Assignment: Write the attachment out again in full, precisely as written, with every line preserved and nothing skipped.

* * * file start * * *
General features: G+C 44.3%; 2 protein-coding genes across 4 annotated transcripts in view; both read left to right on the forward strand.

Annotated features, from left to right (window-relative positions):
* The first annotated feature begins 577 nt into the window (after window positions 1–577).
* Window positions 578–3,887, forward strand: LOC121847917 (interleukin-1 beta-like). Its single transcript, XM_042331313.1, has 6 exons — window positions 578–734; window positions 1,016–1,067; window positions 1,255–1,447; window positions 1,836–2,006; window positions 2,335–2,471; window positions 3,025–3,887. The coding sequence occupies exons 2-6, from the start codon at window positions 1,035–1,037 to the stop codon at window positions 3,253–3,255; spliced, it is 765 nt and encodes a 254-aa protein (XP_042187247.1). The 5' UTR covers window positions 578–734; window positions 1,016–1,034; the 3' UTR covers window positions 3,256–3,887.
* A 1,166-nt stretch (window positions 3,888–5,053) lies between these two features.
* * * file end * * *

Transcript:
General features: G+C 44.3%; 2 protein-coding genes across 4 annotated transcripts in view; both read left to right on the forward strand.

Annotated features, from left to right (window-relative positions):
* The first annotated feature begins 577 nt into the window (after window positions 1–577).
* Window positions 578–3,887, forward strand: LOC121847917 (interleukin-1 beta-like). Its single transcript, XM_042331313.1, has 6 exons — window positions 578–734; window positions 1,016–1,067; window positions 1,255–1,447; window positions 1,836–2,006; window positions 2,335–2,471; window positions 3,025–3,887. The coding sequence occupies exons 2-6, from the start codon at window positions 1,035–1,037 to the stop codon at window positions 3,253–3,255; spliced, it is 765 nt and encodes a 254-aa protein (XP_042187247.1). The 5' UTR covers window positions 578–734; window positions 1,016–1,034; the 3' UTR covers window positions 3,256–3,887.
* A 1,166-nt stretch (window positions 3,888–5,053) lies between these two features.